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Bessel van der Kolk Takes on the New York Times

It’s no secret that psychotherapy has had an image problem in the media. So when The New York Times Magazine asked trauma expert Bessel van der Kolk if it could have a journalist follow him around for a month to observe his work, it seemed like a golden opportunity to present the latest advances in trauma treatment in one of mainstream journalism’s most highly respected forums.   Read More

Somatic Tools for Self-Soothing

Often, traumatized clients find that they become dependent on their therapists to help them handle their extreme emotional states. But according to Peter Levine, originator of Somatic Experiencing Therapy, the key to helping clients achieve more autonomy is giving them tools that enable them to better regulate their own body states.   Read More

Treating Complex Depression Symptoms with Bill O’Hanlon’s “Exceptions” Technique

Rarely is someone always depressed, or always empty, or always without energy, or always suicidal. If you (or the person you’re helping) explores exceptions to the usual problem, feeling, or thought, you can usually find moments when it’s not occurring. A lot can be learned from these exceptions that may be helpful in finding relief from the depression.   Read More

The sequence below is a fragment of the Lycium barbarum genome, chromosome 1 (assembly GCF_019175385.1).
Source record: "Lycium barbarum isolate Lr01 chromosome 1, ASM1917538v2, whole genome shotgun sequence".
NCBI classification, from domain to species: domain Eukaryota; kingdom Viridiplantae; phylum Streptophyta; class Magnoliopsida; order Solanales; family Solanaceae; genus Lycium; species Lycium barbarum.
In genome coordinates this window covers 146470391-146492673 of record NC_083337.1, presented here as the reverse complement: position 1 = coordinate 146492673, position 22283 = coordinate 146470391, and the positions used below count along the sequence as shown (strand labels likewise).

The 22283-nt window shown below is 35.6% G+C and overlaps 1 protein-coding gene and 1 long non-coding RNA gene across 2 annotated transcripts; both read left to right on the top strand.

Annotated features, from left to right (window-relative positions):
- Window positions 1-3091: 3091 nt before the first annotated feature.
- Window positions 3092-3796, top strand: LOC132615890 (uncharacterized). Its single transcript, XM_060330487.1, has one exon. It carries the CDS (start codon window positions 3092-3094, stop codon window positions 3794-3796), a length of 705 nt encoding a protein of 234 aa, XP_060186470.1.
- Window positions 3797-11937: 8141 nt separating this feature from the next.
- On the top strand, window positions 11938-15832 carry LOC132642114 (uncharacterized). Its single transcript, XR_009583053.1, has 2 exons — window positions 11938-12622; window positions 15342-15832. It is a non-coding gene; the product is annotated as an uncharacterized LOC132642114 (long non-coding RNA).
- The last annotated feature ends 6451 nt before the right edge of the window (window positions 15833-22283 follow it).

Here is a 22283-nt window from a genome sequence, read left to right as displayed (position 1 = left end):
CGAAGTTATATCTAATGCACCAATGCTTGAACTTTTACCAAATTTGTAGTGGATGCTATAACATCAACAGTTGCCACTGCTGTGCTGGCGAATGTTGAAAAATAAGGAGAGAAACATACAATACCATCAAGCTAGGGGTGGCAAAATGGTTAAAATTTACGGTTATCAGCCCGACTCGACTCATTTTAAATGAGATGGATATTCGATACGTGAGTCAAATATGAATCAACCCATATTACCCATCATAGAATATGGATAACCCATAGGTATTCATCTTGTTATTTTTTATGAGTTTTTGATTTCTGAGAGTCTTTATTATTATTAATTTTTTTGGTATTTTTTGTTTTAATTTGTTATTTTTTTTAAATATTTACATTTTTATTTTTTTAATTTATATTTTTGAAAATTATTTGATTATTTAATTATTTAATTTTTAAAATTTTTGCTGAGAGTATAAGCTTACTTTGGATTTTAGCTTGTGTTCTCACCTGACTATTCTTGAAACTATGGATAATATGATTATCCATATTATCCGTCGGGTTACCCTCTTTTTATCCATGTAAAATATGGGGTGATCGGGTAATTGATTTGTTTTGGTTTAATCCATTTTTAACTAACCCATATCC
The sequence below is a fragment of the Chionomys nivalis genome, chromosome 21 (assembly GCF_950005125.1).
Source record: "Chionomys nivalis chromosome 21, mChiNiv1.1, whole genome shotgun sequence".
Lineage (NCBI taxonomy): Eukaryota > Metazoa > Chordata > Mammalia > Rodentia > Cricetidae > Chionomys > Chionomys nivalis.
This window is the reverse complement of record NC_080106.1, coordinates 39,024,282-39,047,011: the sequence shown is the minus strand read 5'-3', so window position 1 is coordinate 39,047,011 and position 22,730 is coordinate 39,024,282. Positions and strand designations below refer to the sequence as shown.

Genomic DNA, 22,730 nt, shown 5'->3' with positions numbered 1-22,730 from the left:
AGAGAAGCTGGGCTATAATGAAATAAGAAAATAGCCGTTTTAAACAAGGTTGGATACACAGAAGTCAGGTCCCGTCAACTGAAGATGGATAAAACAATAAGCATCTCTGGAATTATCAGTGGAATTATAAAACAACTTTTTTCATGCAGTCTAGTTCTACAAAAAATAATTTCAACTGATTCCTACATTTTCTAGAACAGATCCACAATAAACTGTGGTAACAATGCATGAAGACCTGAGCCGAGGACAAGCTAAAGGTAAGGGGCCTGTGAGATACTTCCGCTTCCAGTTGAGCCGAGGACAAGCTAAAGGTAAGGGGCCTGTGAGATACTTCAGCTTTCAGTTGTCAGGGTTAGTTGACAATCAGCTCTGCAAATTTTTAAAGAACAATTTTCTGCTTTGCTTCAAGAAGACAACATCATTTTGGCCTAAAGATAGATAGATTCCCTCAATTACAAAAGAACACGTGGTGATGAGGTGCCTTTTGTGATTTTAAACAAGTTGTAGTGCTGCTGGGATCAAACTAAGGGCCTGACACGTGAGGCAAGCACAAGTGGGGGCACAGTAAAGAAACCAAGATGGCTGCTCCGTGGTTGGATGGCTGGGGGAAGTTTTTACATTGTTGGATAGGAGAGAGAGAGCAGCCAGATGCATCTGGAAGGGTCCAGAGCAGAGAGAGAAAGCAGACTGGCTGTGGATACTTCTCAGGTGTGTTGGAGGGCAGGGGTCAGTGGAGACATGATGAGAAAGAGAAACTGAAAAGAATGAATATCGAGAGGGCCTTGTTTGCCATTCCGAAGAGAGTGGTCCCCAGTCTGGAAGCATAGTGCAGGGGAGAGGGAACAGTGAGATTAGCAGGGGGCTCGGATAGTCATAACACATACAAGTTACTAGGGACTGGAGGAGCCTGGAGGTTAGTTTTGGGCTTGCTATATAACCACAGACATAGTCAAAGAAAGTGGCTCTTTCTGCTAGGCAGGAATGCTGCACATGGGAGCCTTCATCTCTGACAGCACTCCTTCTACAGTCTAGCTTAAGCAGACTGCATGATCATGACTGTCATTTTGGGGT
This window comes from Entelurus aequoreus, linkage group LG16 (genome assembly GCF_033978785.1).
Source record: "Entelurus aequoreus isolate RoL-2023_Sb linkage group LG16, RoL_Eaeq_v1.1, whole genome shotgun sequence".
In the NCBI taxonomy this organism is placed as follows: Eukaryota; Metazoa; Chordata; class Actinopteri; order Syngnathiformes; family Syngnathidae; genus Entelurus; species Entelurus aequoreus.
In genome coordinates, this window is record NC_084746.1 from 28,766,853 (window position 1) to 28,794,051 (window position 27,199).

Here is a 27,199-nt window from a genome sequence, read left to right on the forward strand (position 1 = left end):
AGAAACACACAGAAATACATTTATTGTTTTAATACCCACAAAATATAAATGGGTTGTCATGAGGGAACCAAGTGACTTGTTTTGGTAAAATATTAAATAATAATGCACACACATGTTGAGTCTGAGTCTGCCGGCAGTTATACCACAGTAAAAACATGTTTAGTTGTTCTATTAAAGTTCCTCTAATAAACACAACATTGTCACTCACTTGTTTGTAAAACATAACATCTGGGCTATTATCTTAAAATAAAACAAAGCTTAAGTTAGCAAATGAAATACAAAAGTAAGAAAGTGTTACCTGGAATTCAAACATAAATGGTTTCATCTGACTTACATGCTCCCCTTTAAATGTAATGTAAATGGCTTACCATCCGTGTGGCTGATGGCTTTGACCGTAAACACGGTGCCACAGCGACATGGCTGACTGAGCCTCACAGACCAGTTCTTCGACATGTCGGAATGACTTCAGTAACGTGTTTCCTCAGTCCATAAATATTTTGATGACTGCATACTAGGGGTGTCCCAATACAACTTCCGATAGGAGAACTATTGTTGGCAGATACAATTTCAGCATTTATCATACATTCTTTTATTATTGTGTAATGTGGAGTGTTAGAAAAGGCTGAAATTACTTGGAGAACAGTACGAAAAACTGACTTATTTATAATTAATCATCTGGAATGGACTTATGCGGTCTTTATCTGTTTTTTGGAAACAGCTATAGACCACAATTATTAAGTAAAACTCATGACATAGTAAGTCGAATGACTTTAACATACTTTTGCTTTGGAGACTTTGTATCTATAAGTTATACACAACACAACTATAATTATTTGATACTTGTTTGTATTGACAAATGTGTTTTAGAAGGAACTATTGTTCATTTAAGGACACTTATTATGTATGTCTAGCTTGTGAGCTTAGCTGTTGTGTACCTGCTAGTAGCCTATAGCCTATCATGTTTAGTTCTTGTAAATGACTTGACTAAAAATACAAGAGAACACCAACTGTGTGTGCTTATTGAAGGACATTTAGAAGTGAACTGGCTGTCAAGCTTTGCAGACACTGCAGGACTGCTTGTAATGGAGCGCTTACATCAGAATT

Helping Couples in Therapy Understand Desire

The provocative core of new research is this: each of us approaches our erotic encounters already primed by a premixed neurochemical and hormonal “cocktail” that influences both the strength and staying power of sexual passion. Having delved into this new biological evidence and observed its impact in my own couples therapy practice, I’m convinced that as long as our clients remain unaware of these bodily processes, they’re at high risk for making disastrous decisions about their intimate commitments.   Read More

Transgender Counseling: A Therapist Struggles with his Clinical Choices

I was stunned. “So, Glen, it seems like you’re really hurt that Julie would bring this moment up in our therapy without warning,” I said. I tried to be a comfort to each of them, normalizing how embarrassing secrets can sometimes be blurted out in the supposed safety of the therapy room. Meanwhile, the couple huddled in their separate corners of the sofa without looking at each other. They endured the rest of the hour and got out of there as fast as they could—without making another appointment. In the following weeks, they didn’t return my phone messages, and I felt as if I’d blown the case. But after a month and half, I was delighted when they phoned to set up another appointment.   Read More

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